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At least where use of a drug distributed by a defendant is not an independently sufficient cause of a victim’s death or serious bodily injury, a defendant cannot be liable under the penalty enhancement provision of 21 U.S.C.S. § 841(b)(1)(C) unless such use is a but-for cause of the death or injury.
Long-time drug user Banka died following an extended binge that included using heroin purchased from petitioner Burrage. Burrage pleaded not guilty to a superseding indictment alleging, inter alia, that he had unlawfully distributed heroin and that “death . . . resulted from the use of th[at] substance”--thus subjecting Burrage to a 20-year mandatory minimum sentence under the penalty enhancement provision of the Controlled Substances Act, 21 U. S. C. §841(b)(1)(C). After medical experts testified at trial that Banka might have died even if he had not taken the heroin, Burrage moved for a judgment of acquittal, arguing that Banka's death could only “result from” heroin use if there was evidence that heroin was a but-for cause of death. The court denied the motion and, as relevant here, instructed the jury that the Government only had to prove that heroin was a contributing cause of death. The jury convicted Burrage, and the court sentenced him to 20 years. In affirming, the Eighth Circuit upheld the District Court's jury instruction.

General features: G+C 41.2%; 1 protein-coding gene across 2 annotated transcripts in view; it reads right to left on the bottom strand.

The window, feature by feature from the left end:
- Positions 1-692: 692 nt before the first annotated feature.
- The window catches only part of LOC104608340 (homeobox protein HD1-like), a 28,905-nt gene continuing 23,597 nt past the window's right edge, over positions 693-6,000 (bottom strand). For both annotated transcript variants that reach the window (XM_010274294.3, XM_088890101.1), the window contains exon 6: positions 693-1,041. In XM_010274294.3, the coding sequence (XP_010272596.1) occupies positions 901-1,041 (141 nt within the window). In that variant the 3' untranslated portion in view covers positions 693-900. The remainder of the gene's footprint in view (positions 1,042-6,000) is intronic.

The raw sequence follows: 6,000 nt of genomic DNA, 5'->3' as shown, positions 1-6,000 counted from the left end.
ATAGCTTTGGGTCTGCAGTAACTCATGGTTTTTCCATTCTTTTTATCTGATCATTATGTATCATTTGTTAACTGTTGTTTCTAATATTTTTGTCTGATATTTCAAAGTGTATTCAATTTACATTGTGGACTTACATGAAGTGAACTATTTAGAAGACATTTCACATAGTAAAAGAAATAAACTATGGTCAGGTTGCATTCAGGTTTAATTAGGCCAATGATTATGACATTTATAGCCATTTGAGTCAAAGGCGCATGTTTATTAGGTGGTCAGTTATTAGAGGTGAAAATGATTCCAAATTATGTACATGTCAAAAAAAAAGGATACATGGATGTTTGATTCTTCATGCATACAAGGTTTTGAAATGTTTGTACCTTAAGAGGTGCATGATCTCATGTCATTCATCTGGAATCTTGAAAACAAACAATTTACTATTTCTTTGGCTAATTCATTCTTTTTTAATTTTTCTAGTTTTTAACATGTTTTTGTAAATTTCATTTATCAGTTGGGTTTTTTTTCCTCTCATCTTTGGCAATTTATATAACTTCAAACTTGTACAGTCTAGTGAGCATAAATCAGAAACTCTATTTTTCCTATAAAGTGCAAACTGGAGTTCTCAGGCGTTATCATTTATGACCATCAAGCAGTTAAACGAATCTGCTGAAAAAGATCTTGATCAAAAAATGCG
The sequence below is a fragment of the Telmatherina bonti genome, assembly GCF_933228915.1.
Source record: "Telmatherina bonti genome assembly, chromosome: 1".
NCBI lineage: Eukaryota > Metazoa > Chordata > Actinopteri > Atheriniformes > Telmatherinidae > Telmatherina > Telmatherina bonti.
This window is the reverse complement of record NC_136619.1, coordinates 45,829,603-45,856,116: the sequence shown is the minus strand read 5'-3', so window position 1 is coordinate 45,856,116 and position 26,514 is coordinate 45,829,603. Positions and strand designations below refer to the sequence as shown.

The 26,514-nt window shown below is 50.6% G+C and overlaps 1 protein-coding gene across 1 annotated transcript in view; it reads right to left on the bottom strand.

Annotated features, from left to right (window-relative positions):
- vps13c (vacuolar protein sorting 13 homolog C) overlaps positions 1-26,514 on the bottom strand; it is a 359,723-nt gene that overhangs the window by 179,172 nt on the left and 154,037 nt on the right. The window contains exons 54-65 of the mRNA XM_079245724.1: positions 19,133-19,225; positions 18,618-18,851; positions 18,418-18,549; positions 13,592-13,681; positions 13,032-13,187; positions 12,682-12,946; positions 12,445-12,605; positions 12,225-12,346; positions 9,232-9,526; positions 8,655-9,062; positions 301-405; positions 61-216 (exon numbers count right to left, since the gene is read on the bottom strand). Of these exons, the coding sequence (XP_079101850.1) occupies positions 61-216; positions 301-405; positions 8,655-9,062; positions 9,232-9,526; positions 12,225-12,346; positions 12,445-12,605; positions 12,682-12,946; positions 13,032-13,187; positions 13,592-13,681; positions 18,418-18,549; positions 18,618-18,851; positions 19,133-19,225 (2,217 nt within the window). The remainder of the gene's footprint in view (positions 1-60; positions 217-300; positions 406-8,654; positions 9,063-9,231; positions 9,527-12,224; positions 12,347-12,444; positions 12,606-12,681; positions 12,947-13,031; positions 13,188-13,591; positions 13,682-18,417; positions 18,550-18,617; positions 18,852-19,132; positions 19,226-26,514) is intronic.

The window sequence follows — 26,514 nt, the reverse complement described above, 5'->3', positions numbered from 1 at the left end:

Was Burrage subject to liability for penalty enhancement under 21 U.S.C.S. § 841(b)(1)(C)?
The Supreme Court held that where use of a drug distributed by a defendant was not an independently sufficient cause of a victim’s death or serious bodily injury, the defendant could not be liable for penalty enhancement under § 841(b)(1)(C) unless such use was a "but-for" cause of the death or injury. Because the Controlled Substances Act did not define the phrase “results from,” the Court gave the phrase its ordinary meaning, i.e., that a thing “results” when it arises as an effect, issue, or outcome from some action, process, or design. In the usual course, that required proof that the harm would not have occurred in the absence of—that is, "but for"—a defendant’s conduct.